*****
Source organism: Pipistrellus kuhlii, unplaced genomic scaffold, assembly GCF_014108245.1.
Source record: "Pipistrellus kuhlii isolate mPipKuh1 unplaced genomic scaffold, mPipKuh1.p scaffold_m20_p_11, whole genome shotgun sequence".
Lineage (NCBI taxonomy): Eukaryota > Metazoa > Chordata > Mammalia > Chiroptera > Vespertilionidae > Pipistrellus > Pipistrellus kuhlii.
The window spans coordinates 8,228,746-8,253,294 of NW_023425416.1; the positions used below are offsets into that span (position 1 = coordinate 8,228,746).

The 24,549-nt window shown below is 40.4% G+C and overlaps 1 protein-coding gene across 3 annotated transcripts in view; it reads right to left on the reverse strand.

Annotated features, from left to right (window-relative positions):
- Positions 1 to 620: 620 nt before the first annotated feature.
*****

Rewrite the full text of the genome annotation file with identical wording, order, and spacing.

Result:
Source organism: Pipistrellus kuhlii, unplaced genomic scaffold, assembly GCF_014108245.1.
Source record: "Pipistrellus kuhlii isolate mPipKuh1 unplaced genomic scaffold, mPipKuh1.p scaffold_m20_p_11, whole genome shotgun sequence".
Lineage (NCBI taxonomy): Eukaryota > Metazoa > Chordata > Mammalia > Chiroptera > Vespertilionidae > Pipistrellus > Pipistrellus kuhlii.
The window spans coordinates 8,228,746-8,253,294 of NW_023425416.1; the positions used below are offsets into that span (position 1 = coordinate 8,228,746).

The 24,549-nt window shown below is 40.4% G+C and overlaps 1 protein-coding gene across 3 annotated transcripts in view; it reads right to left on the reverse strand.

Annotated features, from left to right (window-relative positions):
- Positions 1 to 620: 620 nt before the first annotated feature.